When a huge surge of traffic suddenly starts washing over a website, publishers have to act fast to capture the most value from these visitors. Yesterday, for example, Betabeat popped our cherry on a pickup by John Gruber’s Daring Fireball blog, which turned on a fire hose of new readers who had never previously been to our site.
I knew there was a high percentage of first time visitors because I was using Newsbeat, a more powerful version of the real time analytic engine Chartbeat, which breaks down the percentage of new versus returning visitors. I was able to throw some additional links into the story taking these reader back to some of our best coverage on the mobile space.
As the story spread around the web, Newsbeat also gave me a look at the volume of tweets surrounding the story and let me find some of the influencers who propagated the piece across different networks. It captured a lot of info that my Tweetdeck @ mentions column missed, allowing me to reach out to those users and give a follow up link or a thanks.
With Newsbeat I can also get a sense of a stories momentum. For the first time it doesn’t just show me how many people are currently reading an article, but which direction a story is trending in term of new eyeballs. This means I can focus on a story when its on the way up, but stop wasting time trying to tend to it after it has peaked. Or, viewed another way, I can know when the momentum is shifting, and change the placement or promotion of a story to get it traffic building again.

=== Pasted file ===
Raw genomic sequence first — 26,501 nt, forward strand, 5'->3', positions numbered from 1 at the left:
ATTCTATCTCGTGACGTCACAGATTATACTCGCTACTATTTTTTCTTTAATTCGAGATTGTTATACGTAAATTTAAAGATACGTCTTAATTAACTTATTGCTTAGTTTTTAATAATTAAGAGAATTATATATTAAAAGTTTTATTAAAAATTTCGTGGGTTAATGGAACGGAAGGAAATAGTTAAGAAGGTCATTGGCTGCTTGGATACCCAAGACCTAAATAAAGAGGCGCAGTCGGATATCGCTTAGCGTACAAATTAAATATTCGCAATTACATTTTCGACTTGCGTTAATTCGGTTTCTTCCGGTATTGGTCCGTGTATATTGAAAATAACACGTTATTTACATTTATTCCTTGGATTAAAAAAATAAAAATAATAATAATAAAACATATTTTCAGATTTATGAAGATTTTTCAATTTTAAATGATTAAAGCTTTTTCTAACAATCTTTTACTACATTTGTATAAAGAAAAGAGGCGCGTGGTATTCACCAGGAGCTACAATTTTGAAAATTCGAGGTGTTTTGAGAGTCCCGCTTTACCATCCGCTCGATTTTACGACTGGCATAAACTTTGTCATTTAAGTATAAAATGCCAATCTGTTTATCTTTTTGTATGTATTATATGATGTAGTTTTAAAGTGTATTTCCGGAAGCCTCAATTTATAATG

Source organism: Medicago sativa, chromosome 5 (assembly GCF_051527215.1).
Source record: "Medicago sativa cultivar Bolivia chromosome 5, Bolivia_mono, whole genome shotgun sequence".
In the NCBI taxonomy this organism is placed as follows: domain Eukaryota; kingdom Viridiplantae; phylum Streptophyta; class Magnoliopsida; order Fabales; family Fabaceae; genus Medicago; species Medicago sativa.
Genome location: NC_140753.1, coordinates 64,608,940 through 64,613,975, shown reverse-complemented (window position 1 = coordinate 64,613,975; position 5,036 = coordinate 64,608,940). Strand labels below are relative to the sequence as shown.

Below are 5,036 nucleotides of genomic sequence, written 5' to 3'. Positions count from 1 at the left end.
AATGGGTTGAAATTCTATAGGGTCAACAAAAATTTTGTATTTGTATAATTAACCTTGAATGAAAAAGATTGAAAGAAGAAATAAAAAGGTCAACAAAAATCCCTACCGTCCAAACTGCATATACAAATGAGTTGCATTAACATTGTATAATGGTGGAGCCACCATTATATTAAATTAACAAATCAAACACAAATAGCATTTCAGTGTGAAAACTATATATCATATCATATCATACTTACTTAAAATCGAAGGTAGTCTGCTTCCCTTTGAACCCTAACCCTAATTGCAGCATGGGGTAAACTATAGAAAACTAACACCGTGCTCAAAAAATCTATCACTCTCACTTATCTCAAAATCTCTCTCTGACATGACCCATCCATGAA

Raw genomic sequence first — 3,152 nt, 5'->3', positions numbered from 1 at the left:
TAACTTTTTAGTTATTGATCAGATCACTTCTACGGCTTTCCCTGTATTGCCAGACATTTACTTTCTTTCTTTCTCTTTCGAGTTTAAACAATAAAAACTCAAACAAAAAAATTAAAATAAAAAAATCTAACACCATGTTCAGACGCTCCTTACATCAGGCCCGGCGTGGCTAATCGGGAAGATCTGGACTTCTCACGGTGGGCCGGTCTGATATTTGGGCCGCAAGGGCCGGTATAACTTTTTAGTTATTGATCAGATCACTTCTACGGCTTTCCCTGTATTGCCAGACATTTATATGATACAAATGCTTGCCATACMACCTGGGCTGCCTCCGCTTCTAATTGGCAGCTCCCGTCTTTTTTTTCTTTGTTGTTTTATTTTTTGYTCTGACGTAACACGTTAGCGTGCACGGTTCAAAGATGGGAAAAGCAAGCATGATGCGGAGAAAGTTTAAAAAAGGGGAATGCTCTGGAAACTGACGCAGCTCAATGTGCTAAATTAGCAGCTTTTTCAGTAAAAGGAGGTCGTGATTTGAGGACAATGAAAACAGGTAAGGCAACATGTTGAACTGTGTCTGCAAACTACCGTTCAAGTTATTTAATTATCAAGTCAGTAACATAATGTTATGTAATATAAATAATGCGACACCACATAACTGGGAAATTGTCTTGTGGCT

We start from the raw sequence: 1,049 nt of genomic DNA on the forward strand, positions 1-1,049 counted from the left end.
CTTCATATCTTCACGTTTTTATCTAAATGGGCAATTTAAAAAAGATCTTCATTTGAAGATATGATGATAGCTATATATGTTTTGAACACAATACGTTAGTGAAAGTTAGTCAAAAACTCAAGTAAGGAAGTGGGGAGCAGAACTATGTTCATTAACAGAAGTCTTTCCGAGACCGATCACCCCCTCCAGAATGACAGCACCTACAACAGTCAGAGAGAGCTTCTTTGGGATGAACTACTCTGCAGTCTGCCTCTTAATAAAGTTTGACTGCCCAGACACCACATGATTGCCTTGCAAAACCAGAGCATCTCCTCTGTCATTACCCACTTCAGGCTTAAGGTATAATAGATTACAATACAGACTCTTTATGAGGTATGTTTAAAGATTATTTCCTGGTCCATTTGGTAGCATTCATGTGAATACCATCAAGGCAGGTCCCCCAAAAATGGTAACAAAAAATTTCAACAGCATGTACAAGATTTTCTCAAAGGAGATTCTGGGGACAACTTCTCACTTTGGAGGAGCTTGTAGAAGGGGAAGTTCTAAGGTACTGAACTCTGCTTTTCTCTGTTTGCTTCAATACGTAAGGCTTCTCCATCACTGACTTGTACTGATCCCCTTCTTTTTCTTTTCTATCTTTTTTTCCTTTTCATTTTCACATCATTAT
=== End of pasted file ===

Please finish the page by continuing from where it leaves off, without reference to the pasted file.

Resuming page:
“We are predicting the path of every story and showing you how much you should be getting from direct traffic, inbound links and social media,” says Chartbeat general manager and betaworks chief troublemaker Tony Haile, running a hand through his lush, golden locks. “Now we can show you where a story is headed, a measure of momentum, not mass.”
One big change in Newsbeat is the way it measures direct traffic versus social. “Direct has been this bullshit black hole. People may type in betabeat.com, but no one is typing in betabeat.com/article/news-breaking/2011-5-13. A lot of what we used to record as direct traffic is actually coming from email, IM and apps, especially Twitter client, so now we break that out into its own section.”
Newsbeat is the first specialized extension of Chartbeat, but Haile says versions for e-tailers and gaming companies are both in the works. “We don’t want to build a better Omniture, we want to stay very real time. Hopefully we can work closely with a lot of these publisher to help build the newsroom of the future.”
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